Source: United States House of Representatives – Congresswoman Diana DeGette (First District of Colorado)
Oct 31, 2020
WASHINGTON, D.C. – A key piece of legislation, originally introduced in the House by U.S. Rep. Diana DeGette (D-CO), to reform how the U.S. Olympic and Paralympic Committees operate was signed into law last night.
The legislation calls for the creation of an independent, blue-ribbon commission to study – and eventually help reform – how committees operate in the wake of several high-profile sexual-abuse scandals that had raised doubts about the organization’s ability to care for our nation’s top athletes.
Under the terms of the newly enacted reform bill, leaders in Congress will soon be required to appoint 16 members to serve on an independent panel that will be tasked with studying and recommending specific changes that Congress should make to improve how the nation’s top sports bodies are being run.
A key provision in the law that was championed by DeGette requires that at least eight of the commission members be either former or current Olympic or Paralympic athletes.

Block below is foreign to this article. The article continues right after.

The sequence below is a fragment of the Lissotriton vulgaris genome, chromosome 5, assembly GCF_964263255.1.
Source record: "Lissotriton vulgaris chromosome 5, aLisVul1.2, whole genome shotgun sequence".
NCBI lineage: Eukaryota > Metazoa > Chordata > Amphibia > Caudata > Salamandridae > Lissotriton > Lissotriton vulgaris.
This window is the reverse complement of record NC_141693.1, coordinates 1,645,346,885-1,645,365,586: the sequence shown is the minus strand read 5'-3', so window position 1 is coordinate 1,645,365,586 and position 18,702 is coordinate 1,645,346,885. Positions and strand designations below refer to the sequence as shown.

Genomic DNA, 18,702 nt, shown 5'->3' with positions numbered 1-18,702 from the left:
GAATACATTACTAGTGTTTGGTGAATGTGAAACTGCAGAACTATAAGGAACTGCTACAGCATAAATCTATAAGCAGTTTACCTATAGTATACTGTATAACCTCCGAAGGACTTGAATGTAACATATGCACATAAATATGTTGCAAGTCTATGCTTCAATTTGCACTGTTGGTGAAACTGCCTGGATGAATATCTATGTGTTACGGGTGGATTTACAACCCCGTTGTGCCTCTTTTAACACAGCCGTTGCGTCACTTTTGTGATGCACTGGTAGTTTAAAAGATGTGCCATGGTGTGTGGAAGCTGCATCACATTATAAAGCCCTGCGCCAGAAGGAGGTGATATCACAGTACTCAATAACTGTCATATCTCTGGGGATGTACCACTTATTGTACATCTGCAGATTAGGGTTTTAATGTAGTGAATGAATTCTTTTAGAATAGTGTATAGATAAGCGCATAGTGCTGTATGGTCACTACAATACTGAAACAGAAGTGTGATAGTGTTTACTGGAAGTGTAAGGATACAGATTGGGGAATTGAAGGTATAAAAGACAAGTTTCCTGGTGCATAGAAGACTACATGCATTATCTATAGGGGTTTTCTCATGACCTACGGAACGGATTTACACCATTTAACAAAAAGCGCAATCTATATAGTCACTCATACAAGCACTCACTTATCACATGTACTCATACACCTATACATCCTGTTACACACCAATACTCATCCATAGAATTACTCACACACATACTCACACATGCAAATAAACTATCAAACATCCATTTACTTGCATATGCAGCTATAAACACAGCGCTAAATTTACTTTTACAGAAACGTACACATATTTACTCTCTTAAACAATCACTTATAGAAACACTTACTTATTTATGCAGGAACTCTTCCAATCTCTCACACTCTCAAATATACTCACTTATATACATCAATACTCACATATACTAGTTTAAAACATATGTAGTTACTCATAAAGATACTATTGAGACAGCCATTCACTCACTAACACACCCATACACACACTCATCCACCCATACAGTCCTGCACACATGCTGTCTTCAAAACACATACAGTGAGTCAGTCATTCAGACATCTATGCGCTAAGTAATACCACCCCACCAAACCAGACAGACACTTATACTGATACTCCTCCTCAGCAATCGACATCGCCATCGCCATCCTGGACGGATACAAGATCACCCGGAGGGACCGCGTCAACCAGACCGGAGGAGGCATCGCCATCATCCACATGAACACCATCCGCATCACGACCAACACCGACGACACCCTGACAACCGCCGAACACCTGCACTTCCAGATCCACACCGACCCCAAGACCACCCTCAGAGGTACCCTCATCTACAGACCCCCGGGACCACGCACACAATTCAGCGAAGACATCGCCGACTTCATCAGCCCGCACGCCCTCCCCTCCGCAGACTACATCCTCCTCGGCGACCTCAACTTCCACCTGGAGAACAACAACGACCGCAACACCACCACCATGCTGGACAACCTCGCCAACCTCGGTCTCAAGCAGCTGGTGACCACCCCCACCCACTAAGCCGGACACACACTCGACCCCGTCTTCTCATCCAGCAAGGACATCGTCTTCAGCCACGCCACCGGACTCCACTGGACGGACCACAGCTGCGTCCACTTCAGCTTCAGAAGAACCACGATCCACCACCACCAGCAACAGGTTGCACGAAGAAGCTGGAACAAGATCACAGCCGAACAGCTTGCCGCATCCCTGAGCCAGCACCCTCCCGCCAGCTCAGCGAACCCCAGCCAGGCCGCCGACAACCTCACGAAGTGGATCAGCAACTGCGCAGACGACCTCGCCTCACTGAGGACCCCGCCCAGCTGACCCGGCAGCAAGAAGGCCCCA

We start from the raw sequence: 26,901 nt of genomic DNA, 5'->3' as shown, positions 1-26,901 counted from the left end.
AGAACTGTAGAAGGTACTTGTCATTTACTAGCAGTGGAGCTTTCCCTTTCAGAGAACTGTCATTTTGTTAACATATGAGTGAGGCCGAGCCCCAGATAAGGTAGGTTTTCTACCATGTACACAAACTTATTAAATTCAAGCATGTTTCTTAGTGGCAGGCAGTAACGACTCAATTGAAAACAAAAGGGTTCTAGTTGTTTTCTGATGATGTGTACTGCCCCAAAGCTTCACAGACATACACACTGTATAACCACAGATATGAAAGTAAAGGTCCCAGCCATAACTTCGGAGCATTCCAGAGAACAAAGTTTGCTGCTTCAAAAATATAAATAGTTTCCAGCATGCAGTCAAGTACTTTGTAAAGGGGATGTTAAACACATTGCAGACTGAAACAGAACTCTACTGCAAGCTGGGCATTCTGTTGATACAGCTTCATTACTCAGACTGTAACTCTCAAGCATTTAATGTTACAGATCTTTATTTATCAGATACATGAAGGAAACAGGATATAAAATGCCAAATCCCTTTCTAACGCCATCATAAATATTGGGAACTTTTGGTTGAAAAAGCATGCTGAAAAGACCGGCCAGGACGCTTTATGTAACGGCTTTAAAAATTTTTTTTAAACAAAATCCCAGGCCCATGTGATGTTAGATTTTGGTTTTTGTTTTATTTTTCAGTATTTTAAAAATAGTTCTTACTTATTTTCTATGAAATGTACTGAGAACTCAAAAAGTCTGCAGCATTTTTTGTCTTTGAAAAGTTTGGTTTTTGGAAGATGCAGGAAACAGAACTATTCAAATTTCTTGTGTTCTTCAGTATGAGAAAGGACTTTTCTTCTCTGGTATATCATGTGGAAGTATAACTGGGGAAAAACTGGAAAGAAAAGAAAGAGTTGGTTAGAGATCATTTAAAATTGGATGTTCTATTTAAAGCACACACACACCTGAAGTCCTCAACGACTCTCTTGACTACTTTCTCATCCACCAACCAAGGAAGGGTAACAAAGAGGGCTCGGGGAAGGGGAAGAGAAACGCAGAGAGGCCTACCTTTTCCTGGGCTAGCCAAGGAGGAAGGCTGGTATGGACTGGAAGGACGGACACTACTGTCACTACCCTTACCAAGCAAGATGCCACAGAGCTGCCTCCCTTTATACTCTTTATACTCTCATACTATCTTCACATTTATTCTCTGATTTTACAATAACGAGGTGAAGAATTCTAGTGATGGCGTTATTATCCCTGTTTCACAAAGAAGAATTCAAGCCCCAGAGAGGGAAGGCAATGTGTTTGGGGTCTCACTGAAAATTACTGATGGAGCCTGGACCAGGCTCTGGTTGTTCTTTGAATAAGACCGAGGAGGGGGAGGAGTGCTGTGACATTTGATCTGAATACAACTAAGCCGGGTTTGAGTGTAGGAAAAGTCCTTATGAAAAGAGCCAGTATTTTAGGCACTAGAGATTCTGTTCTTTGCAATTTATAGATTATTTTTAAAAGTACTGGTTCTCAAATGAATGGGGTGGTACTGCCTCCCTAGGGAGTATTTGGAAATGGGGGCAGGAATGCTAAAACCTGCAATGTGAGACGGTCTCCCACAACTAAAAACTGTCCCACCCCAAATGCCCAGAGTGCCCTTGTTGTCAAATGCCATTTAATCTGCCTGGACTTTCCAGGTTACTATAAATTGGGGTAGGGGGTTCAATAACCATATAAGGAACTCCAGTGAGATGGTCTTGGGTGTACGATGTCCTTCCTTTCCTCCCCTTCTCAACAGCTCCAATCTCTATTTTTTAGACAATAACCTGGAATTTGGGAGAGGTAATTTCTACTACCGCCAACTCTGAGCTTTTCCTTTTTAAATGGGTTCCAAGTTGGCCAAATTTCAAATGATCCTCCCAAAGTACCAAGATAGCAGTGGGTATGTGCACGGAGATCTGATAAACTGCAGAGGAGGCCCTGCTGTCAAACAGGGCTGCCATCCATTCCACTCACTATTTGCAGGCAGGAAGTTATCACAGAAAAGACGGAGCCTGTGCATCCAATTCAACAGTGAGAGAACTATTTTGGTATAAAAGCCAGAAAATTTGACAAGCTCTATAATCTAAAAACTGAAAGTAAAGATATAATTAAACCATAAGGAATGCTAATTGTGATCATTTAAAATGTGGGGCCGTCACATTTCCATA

“Our nation’s Olympians dedicate their lives to representing our country on the world stage,” DeGette said. “Today, we are taking steps to ensure the organization created to care for them is doing exactly that.”
Once established, the independent commission will have nine months to report their findings and recommendations on how to improve the USOPC back to Congress.
Among the issues the commission will be asked to evaluate are: how responsive the national governing bodies for each Olympic sport are to its athletes and how athletes can be better represented in the system.
It will also be asked to review the diversity of the USOPC’s board, its finances and whether it’s effectively achieving its stated goals.
Since the allegations against former USA Gymnastics team doctor Larry Nassar first came to light, dozens of former Olympic athletes and USOPC officials have called on Congress to act to reform how our nation’s Olympic committees operate. Those calls grew even louder after investigators revealed that some USOPC officials knew about the alleged abuse but did nothing to stop it.
A copy of the legislation signed into law is available here.